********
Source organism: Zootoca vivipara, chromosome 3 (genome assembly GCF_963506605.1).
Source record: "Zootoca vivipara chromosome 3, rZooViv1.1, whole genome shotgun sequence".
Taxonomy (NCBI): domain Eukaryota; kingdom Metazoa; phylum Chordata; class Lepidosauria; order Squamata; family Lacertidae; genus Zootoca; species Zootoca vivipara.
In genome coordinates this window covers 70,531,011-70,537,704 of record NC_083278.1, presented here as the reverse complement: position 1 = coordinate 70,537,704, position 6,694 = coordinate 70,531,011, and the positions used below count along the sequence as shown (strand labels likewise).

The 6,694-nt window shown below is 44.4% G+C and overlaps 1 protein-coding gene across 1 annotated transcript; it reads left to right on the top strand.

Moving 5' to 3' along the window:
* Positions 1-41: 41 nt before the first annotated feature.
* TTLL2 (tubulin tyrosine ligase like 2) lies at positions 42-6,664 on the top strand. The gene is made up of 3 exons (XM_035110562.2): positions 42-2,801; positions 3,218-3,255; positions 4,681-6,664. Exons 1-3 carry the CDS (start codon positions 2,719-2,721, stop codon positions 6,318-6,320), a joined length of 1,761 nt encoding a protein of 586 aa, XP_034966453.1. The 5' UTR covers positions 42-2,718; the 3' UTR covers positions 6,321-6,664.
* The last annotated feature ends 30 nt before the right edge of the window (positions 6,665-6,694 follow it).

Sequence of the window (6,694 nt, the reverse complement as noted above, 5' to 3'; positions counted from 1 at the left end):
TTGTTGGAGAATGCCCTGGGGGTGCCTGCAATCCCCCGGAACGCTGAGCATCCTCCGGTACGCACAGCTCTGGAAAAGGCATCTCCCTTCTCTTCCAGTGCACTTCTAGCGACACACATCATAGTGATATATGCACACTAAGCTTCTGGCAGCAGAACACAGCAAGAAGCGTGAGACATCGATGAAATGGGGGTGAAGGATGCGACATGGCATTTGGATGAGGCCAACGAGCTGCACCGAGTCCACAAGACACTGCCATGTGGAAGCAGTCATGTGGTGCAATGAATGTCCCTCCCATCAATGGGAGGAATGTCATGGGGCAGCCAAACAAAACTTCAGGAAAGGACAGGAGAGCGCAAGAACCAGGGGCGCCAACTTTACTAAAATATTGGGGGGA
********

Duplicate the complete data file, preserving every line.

Source organism: Zootoca vivipara, chromosome 3 (genome assembly GCF_963506605.1).
Source record: "Zootoca vivipara chromosome 3, rZooViv1.1, whole genome shotgun sequence".
Taxonomy (NCBI): domain Eukaryota; kingdom Metazoa; phylum Chordata; class Lepidosauria; order Squamata; family Lacertidae; genus Zootoca; species Zootoca vivipara.
In genome coordinates this window covers 70,531,011-70,537,704 of record NC_083278.1, presented here as the reverse complement: position 1 = coordinate 70,537,704, position 6,694 = coordinate 70,531,011, and the positions used below count along the sequence as shown (strand labels likewise).

The 6,694-nt window shown below is 44.4% G+C and overlaps 1 protein-coding gene across 1 annotated transcript; it reads left to right on the top strand.

Moving 5' to 3' along the window:
* Positions 1-41: 41 nt before the first annotated feature.
* TTLL2 (tubulin tyrosine ligase like 2) lies at positions 42-6,664 on the top strand. The gene is made up of 3 exons (XM_035110562.2): positions 42-2,801; positions 3,218-3,255; positions 4,681-6,664. Exons 1-3 carry the CDS (start codon positions 2,719-2,721, stop codon positions 6,318-6,320), a joined length of 1,761 nt encoding a protein of 586 aa, XP_034966453.1. The 5' UTR covers positions 42-2,718; the 3' UTR covers positions 6,321-6,664.
* The last annotated feature ends 30 nt before the right edge of the window (positions 6,665-6,694 follow it).

Sequence of the window (6,694 nt, the reverse complement as noted above, 5' to 3'; positions counted from 1 at the left end):
TTGTTGGAGAATGCCCTGGGGGTGCCTGCAATCCCCCGGAACGCTGAGCATCCTCCGGTACGCACAGCTCTGGAAAAGGCATCTCCCTTCTCTTCCAGTGCACTTCTAGCGACACACATCATAGTGATATATGCACACTAAGCTTCTGGCAGCAGAACACAGCAAGAAGCGTGAGACATCGATGAAATGGGGGTGAAGGATGCGACATGGCATTTGGATGAGGCCAACGAGCTGCACCGAGTCCACAAGACACTGCCATGTGGAAGCAGTCATGTGGTGCAATGAATGTCCCTCCCATCAATGGGAGGAATGTCATGGGGCAGCCAAACAAAACTTCAGGAAAGGACAGGAGAGCGCAAGAACCAGGGGCGCCAACTTTACTAAAATATTGGGGGGA